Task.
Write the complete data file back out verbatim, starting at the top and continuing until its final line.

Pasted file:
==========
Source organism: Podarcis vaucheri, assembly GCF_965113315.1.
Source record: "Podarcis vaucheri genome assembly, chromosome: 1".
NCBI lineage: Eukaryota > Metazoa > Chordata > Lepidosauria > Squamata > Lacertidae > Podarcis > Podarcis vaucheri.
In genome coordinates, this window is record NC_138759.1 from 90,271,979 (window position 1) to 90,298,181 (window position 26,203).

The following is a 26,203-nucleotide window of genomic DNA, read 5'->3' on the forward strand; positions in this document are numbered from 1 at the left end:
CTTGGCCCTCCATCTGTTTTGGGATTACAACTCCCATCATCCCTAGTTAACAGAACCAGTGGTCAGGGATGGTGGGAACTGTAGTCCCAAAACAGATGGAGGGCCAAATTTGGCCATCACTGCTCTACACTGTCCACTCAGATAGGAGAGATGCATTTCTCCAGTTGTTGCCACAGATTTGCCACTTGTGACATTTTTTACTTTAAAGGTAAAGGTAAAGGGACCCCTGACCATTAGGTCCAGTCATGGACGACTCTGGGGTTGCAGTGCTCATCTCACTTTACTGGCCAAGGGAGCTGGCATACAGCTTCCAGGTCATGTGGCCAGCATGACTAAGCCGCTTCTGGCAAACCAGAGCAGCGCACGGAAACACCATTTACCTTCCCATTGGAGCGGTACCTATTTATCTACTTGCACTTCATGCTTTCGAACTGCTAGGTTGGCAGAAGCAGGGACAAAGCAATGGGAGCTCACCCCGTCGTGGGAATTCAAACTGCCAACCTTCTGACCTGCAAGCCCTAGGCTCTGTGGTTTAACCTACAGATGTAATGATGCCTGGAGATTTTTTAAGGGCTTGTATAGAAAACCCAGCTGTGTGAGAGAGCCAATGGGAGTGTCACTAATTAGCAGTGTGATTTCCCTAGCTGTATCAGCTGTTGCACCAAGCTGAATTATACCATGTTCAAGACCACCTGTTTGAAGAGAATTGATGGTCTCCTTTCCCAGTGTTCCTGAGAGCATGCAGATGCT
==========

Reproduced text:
Source organism: Podarcis vaucheri, assembly GCF_965113315.1.
Source record: "Podarcis vaucheri genome assembly, chromosome: 1".
NCBI lineage: Eukaryota > Metazoa > Chordata > Lepidosauria > Squamata > Lacertidae > Podarcis > Podarcis vaucheri.
In genome coordinates, this window is record NC_138759.1 from 90,271,979 (window position 1) to 90,298,181 (window position 26,203).

The following is a 26,203-nucleotide window of genomic DNA, read 5'->3' on the forward strand; positions in this document are numbered from 1 at the left end:
CTTGGCCCTCCATCTGTTTTGGGATTACAACTCCCATCATCCCTAGTTAACAGAACCAGTGGTCAGGGATGGTGGGAACTGTAGTCCCAAAACAGATGGAGGGCCAAATTTGGCCATCACTGCTCTACACTGTCCACTCAGATAGGAGAGATGCATTTCTCCAGTTGTTGCCACAGATTTGCCACTTGTGACATTTTTTACTTTAAAGGTAAAGGTAAAGGGACCCCTGACCATTAGGTCCAGTCATGGACGACTCTGGGGTTGCAGTGCTCATCTCACTTTACTGGCCAAGGGAGCTGGCATACAGCTTCCAGGTCATGTGGCCAGCATGACTAAGCCGCTTCTGGCAAACCAGAGCAGCGCACGGAAACACCATTTACCTTCCCATTGGAGCGGTACCTATTTATCTACTTGCACTTCATGCTTTCGAACTGCTAGGTTGGCAGAAGCAGGGACAAAGCAATGGGAGCTCACCCCGTCGTGGGAATTCAAACTGCCAACCTTCTGACCTGCAAGCCCTAGGCTCTGTGGTTTAACCTACAGATGTAATGATGCCTGGAGATTTTTTAAGGGCTTGTATAGAAAACCCAGCTGTGTGAGAGAGCCAATGGGAGTGTCACTAATTAGCAGTGTGATTTCCCTAGCTGTATCAGCTGTTGCACCAAGCTGAATTATACCATGTTCAAGACCACCTGTTTGAAGAGAATTGATGGTCTCCTTTCCCAGTGTTCCTGAGAGCATGCAGATGCT